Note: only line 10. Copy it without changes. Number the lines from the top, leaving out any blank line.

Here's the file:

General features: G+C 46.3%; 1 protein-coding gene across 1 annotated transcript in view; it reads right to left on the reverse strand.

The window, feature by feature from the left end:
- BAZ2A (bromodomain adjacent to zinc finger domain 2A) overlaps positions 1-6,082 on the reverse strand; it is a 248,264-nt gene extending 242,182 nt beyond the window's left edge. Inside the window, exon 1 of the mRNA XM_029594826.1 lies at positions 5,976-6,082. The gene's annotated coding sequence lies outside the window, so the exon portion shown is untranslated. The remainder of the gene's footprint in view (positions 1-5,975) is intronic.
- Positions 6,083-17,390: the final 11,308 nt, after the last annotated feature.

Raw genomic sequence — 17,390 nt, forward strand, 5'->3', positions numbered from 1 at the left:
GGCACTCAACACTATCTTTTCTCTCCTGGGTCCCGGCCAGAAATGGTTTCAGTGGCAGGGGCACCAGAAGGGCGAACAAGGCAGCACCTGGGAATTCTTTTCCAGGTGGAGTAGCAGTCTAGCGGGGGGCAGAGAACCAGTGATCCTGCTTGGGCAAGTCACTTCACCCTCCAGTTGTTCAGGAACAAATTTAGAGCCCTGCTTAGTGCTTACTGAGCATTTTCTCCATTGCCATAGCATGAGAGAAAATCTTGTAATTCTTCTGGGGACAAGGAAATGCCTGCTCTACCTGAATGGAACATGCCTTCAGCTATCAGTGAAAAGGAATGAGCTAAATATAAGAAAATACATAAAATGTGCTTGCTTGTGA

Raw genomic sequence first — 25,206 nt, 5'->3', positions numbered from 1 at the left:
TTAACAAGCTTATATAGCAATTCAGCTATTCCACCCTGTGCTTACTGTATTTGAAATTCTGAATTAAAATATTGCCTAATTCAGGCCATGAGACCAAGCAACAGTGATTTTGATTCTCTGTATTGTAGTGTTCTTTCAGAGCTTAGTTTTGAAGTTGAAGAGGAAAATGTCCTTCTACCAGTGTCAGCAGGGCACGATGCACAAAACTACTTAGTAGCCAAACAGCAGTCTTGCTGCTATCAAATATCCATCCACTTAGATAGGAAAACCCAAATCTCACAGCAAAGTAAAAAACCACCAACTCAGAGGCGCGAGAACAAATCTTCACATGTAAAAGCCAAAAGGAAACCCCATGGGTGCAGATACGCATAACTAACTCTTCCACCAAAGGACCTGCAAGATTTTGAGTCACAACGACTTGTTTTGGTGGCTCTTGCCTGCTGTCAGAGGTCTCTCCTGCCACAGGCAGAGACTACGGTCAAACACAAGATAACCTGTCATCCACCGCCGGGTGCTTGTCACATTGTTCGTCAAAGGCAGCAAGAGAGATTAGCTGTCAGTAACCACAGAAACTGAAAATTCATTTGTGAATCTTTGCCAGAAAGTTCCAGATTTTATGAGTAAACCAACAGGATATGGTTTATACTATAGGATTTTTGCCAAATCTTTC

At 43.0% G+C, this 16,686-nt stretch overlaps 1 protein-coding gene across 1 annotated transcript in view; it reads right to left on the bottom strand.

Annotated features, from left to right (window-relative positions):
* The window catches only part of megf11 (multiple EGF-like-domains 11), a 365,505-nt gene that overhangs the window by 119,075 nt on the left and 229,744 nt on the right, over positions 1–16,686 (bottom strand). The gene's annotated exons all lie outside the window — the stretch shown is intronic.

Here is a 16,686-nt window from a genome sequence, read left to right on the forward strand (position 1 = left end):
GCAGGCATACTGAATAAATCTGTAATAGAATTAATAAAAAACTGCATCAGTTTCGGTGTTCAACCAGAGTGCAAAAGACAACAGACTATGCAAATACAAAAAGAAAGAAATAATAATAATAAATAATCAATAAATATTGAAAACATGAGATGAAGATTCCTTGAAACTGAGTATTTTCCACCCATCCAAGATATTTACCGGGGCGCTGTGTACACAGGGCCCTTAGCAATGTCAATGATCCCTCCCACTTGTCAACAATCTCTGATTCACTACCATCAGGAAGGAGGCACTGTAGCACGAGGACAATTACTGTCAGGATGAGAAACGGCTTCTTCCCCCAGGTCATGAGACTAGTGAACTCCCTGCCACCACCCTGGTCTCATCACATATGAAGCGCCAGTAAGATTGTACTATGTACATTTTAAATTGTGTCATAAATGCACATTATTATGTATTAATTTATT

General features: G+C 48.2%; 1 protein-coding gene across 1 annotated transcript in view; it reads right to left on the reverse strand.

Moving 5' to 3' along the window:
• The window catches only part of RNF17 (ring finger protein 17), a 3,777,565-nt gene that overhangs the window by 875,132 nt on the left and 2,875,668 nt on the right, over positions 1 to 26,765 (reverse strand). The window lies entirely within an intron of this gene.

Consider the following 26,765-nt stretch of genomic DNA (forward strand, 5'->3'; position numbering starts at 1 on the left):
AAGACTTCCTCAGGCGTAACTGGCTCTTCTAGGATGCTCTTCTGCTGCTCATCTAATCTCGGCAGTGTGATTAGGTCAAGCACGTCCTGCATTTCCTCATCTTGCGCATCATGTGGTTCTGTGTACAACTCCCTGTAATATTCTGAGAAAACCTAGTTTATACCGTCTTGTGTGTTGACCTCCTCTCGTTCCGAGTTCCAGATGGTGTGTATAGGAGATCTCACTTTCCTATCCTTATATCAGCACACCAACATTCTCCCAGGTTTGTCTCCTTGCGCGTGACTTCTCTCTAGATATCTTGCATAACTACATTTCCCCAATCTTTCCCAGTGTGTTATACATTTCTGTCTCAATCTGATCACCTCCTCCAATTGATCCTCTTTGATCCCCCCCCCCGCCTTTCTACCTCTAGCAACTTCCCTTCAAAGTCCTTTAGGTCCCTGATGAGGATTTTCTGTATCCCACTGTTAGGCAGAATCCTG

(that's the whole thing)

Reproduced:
Annotated features, from left to right (window-relative positions):